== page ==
Because it has the lowest carbon content of all fossil fuels, natural gas can play a critical role as a bridge to a low-carbon future. The study’s economic analysis of the effects of a national policy calling for a 50 percent reduction in greenhouse gas emissions shows that such a policy would result in widespread substitution of natural gas for coal in electricity generation. However, in order to achieve even greater reductions in carbon emissions — which may be mandated in coming decades — natural gas will in turn need to make way for other low- or zero-carbon sources of energy. It is in this sense that natural gas may be seen as a “bridge” rather than as the ultimate long-term solution itself.

The report says that it is important to continue a robust program of research and development on other energy alternatives, which can be used to take the place of natural gas later in the century if and when emissions regulations become stricter. Henry Jacoby, MIT professor of management and co-chair of the study, said that such research is crucial because “people speak of [natural] gas as a bridge to the future, but there had better be something at the other end of the bridge.”

The New Unconventional Source of US - "Shale Gas"

Shale Gas production 

The study found that, contrary to best estimates of a decade or so ago, natural gas supplies are abundant and should be ample even for greatly expanded use of the fuel in coming decades. This is largely the result of the development of “unconventional” sources, such as shale gas. Because of its abundance, widespread distribution and advantages in cost and emissions, use of natural gas is expected to increase substantially under virtually all scenarios involving national policies, regulations and incentives, the study notes.

“Shale gas is transformative for the economy of the United States, and potentially on a global scale” because it has so dramatically increased the amount of gas that can be economically produced domestically, Anthony Meggs, a visiting engineer at the MIT Energy Initiative and co-chair of the study, said at Thursday’s press conference introducing the report.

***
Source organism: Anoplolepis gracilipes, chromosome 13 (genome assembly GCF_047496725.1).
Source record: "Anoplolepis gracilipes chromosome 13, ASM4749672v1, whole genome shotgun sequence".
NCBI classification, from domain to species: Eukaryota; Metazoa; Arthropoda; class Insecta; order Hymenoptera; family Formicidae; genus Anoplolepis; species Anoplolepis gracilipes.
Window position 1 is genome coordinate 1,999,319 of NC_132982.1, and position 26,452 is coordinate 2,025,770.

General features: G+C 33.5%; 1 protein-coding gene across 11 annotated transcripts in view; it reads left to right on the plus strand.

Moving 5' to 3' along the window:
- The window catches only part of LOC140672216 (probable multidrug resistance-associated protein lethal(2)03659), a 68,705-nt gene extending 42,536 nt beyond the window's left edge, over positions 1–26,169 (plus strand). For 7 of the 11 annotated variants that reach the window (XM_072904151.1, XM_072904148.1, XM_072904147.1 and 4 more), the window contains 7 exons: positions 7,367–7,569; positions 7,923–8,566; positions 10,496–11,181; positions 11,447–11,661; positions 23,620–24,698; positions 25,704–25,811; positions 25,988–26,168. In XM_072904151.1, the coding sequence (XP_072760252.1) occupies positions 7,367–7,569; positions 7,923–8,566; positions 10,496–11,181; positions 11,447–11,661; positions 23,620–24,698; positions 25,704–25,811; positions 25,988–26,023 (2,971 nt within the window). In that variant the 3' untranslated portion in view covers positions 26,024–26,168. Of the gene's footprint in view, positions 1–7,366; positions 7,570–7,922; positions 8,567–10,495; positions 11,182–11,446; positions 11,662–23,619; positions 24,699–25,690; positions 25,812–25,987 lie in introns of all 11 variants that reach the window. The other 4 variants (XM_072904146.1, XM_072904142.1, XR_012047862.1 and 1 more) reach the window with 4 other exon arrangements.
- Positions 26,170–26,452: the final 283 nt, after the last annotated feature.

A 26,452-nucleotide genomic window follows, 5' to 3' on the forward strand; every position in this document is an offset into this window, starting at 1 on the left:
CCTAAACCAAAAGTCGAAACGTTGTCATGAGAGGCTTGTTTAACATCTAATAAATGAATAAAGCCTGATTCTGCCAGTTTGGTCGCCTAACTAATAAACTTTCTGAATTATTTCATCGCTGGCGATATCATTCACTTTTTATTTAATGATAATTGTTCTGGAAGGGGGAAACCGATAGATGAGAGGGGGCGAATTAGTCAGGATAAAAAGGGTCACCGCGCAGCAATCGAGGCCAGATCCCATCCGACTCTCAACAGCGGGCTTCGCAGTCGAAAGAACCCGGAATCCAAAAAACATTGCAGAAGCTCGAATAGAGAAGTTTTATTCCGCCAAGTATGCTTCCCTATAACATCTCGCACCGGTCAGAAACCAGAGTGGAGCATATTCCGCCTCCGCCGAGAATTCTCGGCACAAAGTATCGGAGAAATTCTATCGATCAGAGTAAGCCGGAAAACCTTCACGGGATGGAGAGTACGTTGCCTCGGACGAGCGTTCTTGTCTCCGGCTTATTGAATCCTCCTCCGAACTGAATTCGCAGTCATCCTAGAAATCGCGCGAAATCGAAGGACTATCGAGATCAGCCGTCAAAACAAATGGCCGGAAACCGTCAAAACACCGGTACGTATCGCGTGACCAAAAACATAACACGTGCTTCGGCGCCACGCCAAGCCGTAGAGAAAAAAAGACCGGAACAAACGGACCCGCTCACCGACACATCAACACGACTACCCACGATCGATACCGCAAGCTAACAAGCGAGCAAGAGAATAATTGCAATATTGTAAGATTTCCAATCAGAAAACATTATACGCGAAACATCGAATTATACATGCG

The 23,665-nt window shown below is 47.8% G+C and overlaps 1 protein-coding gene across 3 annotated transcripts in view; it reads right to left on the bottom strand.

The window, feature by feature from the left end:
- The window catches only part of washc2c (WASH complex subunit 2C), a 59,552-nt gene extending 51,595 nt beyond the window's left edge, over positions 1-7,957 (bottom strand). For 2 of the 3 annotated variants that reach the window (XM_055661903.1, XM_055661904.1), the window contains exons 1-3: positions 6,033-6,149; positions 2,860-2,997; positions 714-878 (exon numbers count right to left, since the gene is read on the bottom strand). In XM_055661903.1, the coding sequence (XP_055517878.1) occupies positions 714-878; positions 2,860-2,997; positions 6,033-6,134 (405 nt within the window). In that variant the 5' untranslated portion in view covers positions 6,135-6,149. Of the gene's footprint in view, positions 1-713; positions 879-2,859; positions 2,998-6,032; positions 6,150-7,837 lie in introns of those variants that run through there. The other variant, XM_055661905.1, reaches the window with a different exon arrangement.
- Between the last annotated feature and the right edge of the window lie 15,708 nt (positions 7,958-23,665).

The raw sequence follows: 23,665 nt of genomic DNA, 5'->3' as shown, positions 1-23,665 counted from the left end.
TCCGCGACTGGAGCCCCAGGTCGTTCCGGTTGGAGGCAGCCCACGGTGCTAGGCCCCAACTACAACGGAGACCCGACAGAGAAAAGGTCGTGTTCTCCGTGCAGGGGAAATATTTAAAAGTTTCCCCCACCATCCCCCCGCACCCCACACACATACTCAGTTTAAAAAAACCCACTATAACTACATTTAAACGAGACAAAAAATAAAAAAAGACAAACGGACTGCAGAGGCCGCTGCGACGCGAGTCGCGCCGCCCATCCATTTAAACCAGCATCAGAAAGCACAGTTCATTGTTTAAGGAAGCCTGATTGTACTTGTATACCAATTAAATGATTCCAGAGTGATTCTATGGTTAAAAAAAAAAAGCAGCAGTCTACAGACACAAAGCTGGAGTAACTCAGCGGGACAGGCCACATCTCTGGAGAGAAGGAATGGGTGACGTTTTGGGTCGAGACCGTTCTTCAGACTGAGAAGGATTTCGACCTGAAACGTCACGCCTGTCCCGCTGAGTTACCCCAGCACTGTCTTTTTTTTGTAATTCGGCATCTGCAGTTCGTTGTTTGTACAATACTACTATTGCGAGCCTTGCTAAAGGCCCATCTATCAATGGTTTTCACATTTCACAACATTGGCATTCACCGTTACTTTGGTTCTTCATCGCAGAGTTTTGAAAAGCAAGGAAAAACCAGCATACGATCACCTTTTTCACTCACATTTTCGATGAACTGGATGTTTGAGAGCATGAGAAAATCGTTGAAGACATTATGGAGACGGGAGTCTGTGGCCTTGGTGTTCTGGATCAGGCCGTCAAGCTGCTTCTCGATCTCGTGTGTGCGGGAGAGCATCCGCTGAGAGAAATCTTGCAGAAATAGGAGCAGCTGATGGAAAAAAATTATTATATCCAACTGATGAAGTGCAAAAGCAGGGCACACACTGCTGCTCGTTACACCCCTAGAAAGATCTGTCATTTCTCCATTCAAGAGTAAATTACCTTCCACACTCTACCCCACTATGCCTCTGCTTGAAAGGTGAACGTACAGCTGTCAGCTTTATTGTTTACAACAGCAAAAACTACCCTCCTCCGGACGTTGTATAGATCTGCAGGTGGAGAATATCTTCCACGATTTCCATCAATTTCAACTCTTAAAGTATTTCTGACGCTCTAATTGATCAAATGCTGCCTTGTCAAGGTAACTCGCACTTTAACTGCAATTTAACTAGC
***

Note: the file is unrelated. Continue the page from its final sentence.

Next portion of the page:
Concerns have been raised about the possible environmental effects of developing shale gas using a controversial process called “fracking” (for hydro-fracturing), which involves injecting fluids into deep horizontal wells under pressure. The ultimate disposal of those fluids after they are pumped back out, and the possibility that they could contaminate water supplies, have been the subject of lawsuits and legislative attempts to limit the practice. The study found that “the environmental impacts of shale development are challenging but manageable,” and that some cases of the gas entering freshwater tables were “most likely the result of substandard well-completion practices by a few operators.”

The robust supply situation enhances the opportunities for natural gas to substitute for other fuels. Using very efficient natural gas powerplants to replace coal-fired plants is “the most cost-effective way of reducing CO2 emissions in the power sector” over the next 25 to 30 years, the report says. Natural gas will also play a central role in integrating more intermittent renewable sources — wind and solar — into the electricity system because they can easily be brought in and out of service as needed.

The study also finds important opportunities for cost and emissions reduction in industry by switching to very high-efficiency natural gas boilers, and for more efficient energy use in commercial and residential buildings through new standards that would provide consumers information on end-to-end energy use of space- and water-heating alternatives. Furthermore, the current large price difference between oil and natural gas, if sustained, could lead to increased use of gas as a transportation fuel, either directly or through conversion to liquid fuel.
 

In addressing public concerns about the environmental impact of natural gas drilling operations, the industry could be taking a much more active role, said Ernest Moniz, director of MITEI and chairman of the study. The study makes many specific recommendations for improving well-development procedures, including full disclosure of chemicals used in the hydro-fracturing process and regional coordination on water-use issues. “An endorsement [of these policy recommendations] by industry would be very welcome,” Moniz said. “If industry actively promotes them, that can certainly help overcome” these public and legislative concerns.